Proof: the subject matter of such a statement must be the availability of knowledge. So Dylan is either saying (i.e., the words are saying) “I know everything,” or “I know nothing,” or he wouldn’t bring up the subject. Since it is highly improbable that one would know everything, and more improbable that one would bother writing a song about it if one did, and anyway unlikely that we would have any trouble recognizing such a song were it written, we can be very certain that the song says: “l (we) know nothing.” Which is the feeling one gets from the line “the answer…wind” before one even starts going through all this reasoning. The vibrations from the line are very strong; you’re probably thinking that I’m fooling around right now, that, as Meltzer says, if l felt like it I could prove anything; that fact, however, does not imply that I would prove anything, since if I tried to prove a falsehood the vibrations—what you “know” to be true about something, in other words—would make my words no matter how clever feel like lies. How much we rely on our instincts! If you think a song is good I could never convince you it’s bad, and that means in effect that though anything can be proven, little if anything can be affected by proofs. And no matter how you hear the image “blowin’ in the wind” (accessibility or inaccessibility), you do not change your assumptions about the full phrase—you merely change your thought process to fit the way you feel. When asked what the words “blowin’ in the wind” meant, Dylan was unable to answer, was in fact amazed at being asked. “They mean: blowin’ in the wind.” In concert in Boston he got the lines to the verses mixed up, but he didn’t seem to think that was very important.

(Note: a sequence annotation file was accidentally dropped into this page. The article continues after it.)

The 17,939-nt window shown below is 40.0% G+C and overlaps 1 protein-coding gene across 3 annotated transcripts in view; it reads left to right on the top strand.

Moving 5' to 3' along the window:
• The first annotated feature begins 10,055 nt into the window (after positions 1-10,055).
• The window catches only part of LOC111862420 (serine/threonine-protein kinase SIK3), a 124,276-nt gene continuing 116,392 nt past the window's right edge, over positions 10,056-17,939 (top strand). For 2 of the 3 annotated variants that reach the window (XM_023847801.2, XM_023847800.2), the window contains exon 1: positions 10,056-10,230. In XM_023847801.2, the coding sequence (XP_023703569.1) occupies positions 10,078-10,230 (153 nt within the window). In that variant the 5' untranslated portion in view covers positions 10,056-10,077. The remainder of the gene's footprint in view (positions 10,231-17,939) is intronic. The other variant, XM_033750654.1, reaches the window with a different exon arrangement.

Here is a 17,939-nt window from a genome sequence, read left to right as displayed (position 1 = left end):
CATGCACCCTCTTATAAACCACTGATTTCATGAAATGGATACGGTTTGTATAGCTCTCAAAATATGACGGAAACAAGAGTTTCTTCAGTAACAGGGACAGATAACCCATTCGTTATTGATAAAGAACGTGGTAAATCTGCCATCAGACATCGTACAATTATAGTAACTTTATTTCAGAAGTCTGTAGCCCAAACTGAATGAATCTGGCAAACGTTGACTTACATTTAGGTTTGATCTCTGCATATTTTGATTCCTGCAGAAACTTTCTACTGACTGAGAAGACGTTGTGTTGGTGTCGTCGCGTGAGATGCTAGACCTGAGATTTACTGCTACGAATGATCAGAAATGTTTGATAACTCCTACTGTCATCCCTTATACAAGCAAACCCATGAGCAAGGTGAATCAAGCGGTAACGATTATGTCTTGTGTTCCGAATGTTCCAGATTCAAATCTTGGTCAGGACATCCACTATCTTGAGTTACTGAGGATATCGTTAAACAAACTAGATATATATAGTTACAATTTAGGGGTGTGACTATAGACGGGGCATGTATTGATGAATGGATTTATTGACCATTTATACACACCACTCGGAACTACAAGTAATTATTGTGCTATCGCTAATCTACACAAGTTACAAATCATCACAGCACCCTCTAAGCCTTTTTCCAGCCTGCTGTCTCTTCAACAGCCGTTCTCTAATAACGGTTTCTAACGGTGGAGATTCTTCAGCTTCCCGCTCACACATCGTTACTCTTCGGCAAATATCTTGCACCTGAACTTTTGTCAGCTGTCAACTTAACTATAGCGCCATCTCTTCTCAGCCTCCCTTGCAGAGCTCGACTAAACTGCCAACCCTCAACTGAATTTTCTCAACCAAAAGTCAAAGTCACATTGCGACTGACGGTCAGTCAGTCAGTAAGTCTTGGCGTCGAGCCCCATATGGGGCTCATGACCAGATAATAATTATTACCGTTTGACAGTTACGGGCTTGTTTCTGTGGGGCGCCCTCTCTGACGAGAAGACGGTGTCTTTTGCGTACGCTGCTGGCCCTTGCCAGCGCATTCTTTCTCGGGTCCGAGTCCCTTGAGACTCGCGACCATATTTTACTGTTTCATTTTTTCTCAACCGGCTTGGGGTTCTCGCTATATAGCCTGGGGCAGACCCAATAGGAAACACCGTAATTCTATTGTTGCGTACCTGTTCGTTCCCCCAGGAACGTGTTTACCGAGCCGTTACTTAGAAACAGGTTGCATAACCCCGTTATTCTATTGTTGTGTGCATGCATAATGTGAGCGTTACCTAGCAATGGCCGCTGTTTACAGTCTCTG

“Soul Kitchen” is nice. It is so reminiscent of “Blowin’ in the Wind” in terms of message that one almost expects Peter, Paul & Mary to make it a Top 40 smash. It’s just a nice little song about desire, a routine drama in which Jim points out that it looks like it’s time for him to go (beautiful posturing: twiddling of thumbs, glance at the clock, well, um, looks like it’s time for me to leave, uh …) but he’d “really like to stay here all night.” And he does stay, and the Doors do their usual “boy gets girl” instrumental routine, and then Jim lampoons his own posturing, repeating, “The clock says it’s time to close now,” but then saying, “I know I’ve got to go now.” “I’d really like to stay here all night” changes from effective plea into bitter irony; the words that meant “let me in” before mean “sorry, baby” after. And that’s almost all there is to it, except that the plea “Let me sleep all night in your soul kitchen” is so fantastically strong. Jim obviously didn’t give that much of a damn about the girl in this case, so something else must have been bothering him. The intensity of that plea could not have been faked. And this leads us to the really stunning revelation that sexual desire is merely the particularization of some more far-reaching dissatisfaction.